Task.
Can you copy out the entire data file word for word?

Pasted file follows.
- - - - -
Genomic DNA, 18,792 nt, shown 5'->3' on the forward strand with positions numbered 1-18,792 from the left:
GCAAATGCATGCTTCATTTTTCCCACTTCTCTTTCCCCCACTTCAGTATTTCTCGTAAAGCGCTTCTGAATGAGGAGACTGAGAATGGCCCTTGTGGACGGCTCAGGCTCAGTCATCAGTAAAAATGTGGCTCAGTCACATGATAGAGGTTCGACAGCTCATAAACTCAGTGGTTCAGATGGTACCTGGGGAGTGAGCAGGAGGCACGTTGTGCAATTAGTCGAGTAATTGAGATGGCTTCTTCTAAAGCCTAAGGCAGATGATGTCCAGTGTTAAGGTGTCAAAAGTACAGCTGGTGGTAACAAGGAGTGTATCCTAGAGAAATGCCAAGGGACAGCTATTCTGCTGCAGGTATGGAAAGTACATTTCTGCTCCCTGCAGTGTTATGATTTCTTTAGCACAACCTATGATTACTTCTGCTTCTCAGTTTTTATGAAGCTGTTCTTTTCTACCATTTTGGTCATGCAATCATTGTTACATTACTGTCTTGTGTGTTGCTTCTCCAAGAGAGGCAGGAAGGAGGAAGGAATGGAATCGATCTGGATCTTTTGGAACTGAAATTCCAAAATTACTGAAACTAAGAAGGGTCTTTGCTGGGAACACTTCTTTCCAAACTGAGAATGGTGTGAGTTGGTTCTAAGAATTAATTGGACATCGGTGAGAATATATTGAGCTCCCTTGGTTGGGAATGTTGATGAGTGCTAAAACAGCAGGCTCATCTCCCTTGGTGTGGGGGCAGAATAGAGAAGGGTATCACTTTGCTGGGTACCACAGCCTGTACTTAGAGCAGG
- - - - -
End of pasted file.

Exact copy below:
Genomic DNA, 18,792 nt, shown 5'->3' on the forward strand with positions numbered 1-18,792 from the left:
GCAAATGCATGCTTCATTTTTCCCACTTCTCTTTCCCCCACTTCAGTATTTCTCGTAAAGCGCTTCTGAATGAGGAGACTGAGAATGGCCCTTGTGGACGGCTCAGGCTCAGTCATCAGTAAAAATGTGGCTCAGTCACATGATAGAGGTTCGACAGCTCATAAACTCAGTGGTTCAGATGGTACCTGGGGAGTGAGCAGGAGGCACGTTGTGCAATTAGTCGAGTAATTGAGATGGCTTCTTCTAAAGCCTAAGGCAGATGATGTCCAGTGTTAAGGTGTCAAAAGTACAGCTGGTGGTAACAAGGAGTGTATCCTAGAGAAATGCCAAGGGACAGCTATTCTGCTGCAGGTATGGAAAGTACATTTCTGCTCCCTGCAGTGTTATGATTTCTTTAGCACAACCTATGATTACTTCTGCTTCTCAGTTTTTATGAAGCTGTTCTTTTCTACCATTTTGGTCATGCAATCATTGTTACATTACTGTCTTGTGTGTTGCTTCTCCAAGAGAGGCAGGAAGGAGGAAGGAATGGAATCGATCTGGATCTTTTGGAACTGAAATTCCAAAATTACTGAAACTAAGAAGGGTCTTTGCTGGGAACACTTCTTTCCAAACTGAGAATGGTGTGAGTTGGTTCTAAGAATTAATTGGACATCGGTGAGAATATATTGAGCTCCCTTGGTTGGGAATGTTGATGAGTGCTAAAACAGCAGGCTCATCTCCCTTGGTGTGGGGGCAGAATAGAGAAGGGTATCACTTTGCTGGGTACCACAGCCTGTACTTAGAGCAGG